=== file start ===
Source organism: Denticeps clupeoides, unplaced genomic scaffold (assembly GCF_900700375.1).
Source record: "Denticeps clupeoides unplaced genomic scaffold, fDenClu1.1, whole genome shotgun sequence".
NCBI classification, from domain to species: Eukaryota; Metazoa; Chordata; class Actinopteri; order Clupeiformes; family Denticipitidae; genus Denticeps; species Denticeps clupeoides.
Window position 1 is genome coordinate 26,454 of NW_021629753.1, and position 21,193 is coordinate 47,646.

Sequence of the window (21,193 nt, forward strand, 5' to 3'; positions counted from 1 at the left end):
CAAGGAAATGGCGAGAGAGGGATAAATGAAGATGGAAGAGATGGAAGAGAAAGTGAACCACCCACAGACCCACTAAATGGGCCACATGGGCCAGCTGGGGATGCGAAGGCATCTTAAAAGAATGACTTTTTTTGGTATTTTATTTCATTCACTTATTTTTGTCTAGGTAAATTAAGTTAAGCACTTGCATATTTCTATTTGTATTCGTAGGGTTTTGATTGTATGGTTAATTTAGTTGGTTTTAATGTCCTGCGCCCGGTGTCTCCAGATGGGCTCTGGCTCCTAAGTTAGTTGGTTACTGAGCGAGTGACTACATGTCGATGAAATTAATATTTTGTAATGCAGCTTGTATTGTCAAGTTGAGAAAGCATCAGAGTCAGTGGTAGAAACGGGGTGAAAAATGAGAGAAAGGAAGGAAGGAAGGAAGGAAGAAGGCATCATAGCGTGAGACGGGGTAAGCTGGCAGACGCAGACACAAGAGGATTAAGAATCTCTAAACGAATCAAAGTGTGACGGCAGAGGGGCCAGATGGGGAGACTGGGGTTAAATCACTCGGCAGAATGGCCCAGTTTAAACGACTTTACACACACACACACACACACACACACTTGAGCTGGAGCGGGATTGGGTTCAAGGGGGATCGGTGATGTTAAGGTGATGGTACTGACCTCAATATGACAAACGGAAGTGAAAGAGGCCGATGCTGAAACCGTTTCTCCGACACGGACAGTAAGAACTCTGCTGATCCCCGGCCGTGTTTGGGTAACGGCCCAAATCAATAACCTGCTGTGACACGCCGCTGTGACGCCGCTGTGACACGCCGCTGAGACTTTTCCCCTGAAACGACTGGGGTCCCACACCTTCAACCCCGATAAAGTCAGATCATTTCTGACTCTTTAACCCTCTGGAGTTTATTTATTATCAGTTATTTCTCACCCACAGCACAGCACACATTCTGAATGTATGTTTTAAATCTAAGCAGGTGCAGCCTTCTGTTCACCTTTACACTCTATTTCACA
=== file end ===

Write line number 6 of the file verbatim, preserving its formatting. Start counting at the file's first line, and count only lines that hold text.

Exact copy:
CAAGGAAATGGCGAGAGAGGGATAAATGAAGATGGAAGAGATGGAAGAGAAAGTGAACCACCCACAGACCCACTAAATGGGCCACATGGGCCAGCTGGGGATGCGAAGGCATCTTAAAAGAATGACTTTTTTTGGTATTTTATTTCATTCACTTATTTTTGTCTAGGTAAATTAAGTTAAGCACTTGCATATTTCTATTTGTATTCGTAGGGTTTTGATTGTATGGTTAATTTAGTTGGTTTTAATGTCCTGCGCCCGGTGTCTCCAGATGGGCTCTGGCTCCTAAGTTAGTTGGTTACTGAGCGAGTGACTACATGTCGATGAAATTAATATTTTGTAATGCAGCTTGTATTGTCAAGTTGAGAAAGCATCAGAGTCAGTGGTAGAAACGGGGTGAAAAATGAGAGAAAGGAAGGAAGGAAGGAAGGAAGAAGGCATCATAGCGTGAGACGGGGTAAGCTGGCAGACGCAGACACAAGAGGATTAAGAATCTCTAAACGAATCAAAGTGTGACGGCAGAGGGGCCAGATGGGGAGACTGGGGTTAAATCACTCGGCAGAATGGCCCAGTTTAAACGACTTTACACACACACACACACACACACACACTTGAGCTGGAGCGGGATTGGGTTCAAGGGGGATCGGTGATGTTAAGGTGATGGTACTGACCTCAATATGACAAACGGAAGTGAAAGAGGCCGATGCTGAAACCGTTTCTCCGACACGGACAGTAAGAACTCTGCTGATCCCCGGCCGTGTTTGGGTAACGGCCCAAATCAATAACCTGCTGTGACACGCCGCTGTGACGCCGCTGTGACACGCCGCTGAGACTTTTCCCCTGAAACGACTGGGGTCCCACACCTTCAACCCCGATAAAGTCAGATCATTTCTGACTCTTTAACCCTCTGGAGTTTATTTATTATCAGTTATTTCTCACCCACAGCACAGCACACATTCTGAATGTATGTTTTAAATCTAAGCAGGTGCAGCCTTCTGTTCACCTTTACACTCTATTTCACA